Pregerson attended UCLA on the G.I. Bill for his undergraduate degree. He ran for student body president, despite the anti-Semitic smearing both from the opposition and from the broader culture of the time. Heavy-hearted, he went to the campus rabbi. In the words of Dean Pregerson: “The rabbi said one word – a word that carried Harry through the rest of his life: ‘Fight.’” Pregerson won in a landslide, becoming the first Jewish student body president of UCLA.

A few years later, as he was beginning his law practice, Pregerson developed a routine of taking whatever people could pay – even if it was doing wills for $10, or trading legal services for a package of chicken legs. “It never occurred to him to limit himself to people of position, people of influence,” his wife later commented. 

As a Judge, Pregerson stayed true to the ethos that he’d developed through his experiences, from Boyle Heights to Okinawa and UCLA: an idealist vision of justice that necessitated careful consideration for those most disadvantaged in American society. He fought to keep Santa Monica Bay clean, to provide for the needs of those who would be displaced by freeway construction, for fair and humane criminal punishment, and for the families of immigrants. Read more about his legal career at the link below: “Pregerson: The Jurist.”

Judge Pregerson is well known for his extensive community work, for which he accumulated over 50 awards. It seemed he was speaking at a charity event every night of the week. Brad Pregerson pointed out that it is easy for people who are so dedicated to their work to leave their family behind. “Not Grandpa Harry,” Brad said. Harry’s family knew that they were loved and were the most important people in his life. He instilled strength and independence in his daughter Katie in a manner uncommon for a girl growing up in the sixties. He demanded that his son Dean read the poem “Invictus” instead of the Hardy Boys. Why? “Builds character.” And he supported the family while his wife Bern went back to school to become a microbiologist. Read more about his family and community life below in “Harry: The Person.”

“When I was eight years old, my grandfather gave me a stone with the inscription ‘Never, never, ever, quit.’ Being eight, I didn’t have anything to quit from . . .

Grandpa certainly wasn’t afraid to take bold action, inspiring others to join him, and they did, because they knew he was fighting the good fight, he was a good man, and he would never, never, ever quit.”

– BRADLEY PREGERSON, speaking at the Judge’s 2017 memorial

Bradley Pregerson (pictured at far right) is a deputy city attorney in Los Angeles. He is also the co-founder of the nonprofit GrowGood, which operates an urban farm at the Salvation Army Bell Shelter that provides food, job training and employment opportunities to the homeless.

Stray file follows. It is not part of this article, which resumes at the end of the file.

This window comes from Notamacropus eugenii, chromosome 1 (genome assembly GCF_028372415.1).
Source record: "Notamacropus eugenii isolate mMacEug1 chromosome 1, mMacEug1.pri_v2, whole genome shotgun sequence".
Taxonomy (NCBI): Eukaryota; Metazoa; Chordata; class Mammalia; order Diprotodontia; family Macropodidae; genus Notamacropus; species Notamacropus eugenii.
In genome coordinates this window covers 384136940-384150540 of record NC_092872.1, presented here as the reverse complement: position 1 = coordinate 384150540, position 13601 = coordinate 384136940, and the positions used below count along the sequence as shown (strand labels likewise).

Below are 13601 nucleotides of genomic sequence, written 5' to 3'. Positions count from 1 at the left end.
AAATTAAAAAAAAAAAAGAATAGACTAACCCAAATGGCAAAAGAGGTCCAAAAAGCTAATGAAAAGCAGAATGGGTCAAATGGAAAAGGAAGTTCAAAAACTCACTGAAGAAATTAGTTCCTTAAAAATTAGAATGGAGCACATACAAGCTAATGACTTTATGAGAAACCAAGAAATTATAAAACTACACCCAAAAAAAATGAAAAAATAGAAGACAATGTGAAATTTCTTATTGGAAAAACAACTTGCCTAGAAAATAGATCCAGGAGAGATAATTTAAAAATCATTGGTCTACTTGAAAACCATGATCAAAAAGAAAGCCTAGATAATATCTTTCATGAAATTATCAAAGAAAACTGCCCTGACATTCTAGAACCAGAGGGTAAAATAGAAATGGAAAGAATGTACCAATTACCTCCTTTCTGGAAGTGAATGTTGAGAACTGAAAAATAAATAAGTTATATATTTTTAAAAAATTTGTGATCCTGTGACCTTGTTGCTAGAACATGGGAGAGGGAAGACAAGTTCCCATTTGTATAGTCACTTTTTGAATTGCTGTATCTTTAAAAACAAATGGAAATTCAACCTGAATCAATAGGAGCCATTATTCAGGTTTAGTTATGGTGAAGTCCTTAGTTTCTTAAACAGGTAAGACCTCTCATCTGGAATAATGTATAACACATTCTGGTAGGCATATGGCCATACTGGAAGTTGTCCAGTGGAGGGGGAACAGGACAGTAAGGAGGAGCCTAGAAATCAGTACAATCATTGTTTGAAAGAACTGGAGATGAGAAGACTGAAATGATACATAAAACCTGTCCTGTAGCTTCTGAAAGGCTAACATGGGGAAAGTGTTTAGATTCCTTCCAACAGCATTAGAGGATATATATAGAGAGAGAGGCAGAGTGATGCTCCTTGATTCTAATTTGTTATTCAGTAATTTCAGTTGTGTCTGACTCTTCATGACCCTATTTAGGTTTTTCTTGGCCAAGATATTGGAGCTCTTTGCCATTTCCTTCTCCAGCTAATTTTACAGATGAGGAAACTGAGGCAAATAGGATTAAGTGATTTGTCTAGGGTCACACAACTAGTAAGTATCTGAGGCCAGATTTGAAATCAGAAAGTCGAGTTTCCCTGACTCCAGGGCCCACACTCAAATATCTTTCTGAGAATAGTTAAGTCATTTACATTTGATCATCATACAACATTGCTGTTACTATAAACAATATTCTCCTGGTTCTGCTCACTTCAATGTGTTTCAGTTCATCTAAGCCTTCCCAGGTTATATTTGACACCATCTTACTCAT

The Jurist

On the bench, Judge Pregerson was dedicated helping those who had been beaten down by the system, known to serve justice for the “underdog.” He loved that judging gave him the opportunity to help people.

The Person

Off the bench, Harry Pregerson did enough community work that it could have been an entire second job. Beloved and admired by family and community members alike, Harry constantly sought to improve the lives of those most marginalized in his community.

Additional materials about Judge Pregerson’s life and work

Watch the documentary film, Ninth Circuit Cowboy, accessible through Amazon Prime:

Watch a panel about the film featuring Judge Pregerson’s children, Judge Dean Pregerson and Dr. Katie Rodan:

The Judge’s papers are archived at Southwestern Law School.

Contact the archivist, Sara Halpert,
with inquiries: shalpert@swlaw.edu

“Let us pick up where Harry left off. Let us remind ourselves that there is still a city to build, and there are still projects to stop, and there are still people to house, and that those voices that struggle to be heard are the ones that we must amplify and raise up. And if we do that, we will honor the greatest angel that the City of Angels has ever known. God bless Harry Pregerson.”

— ERIC GARCETTI, remarks at Pregerson’s 2017 memorial

And remember, as Harry would have wanted:

Thank you to the supporters who made this tribute page possible!

Paul Friedman, Esq.

Morrison & Foerster Foundation

Blair Levin & Patricia Friedman

Jeffrey Braun, Esq.

Melissa Jones, Esq.

Hon. Maria Stratton

Melissa Grant, Esq.

Hon. Ben Hernandez-Stern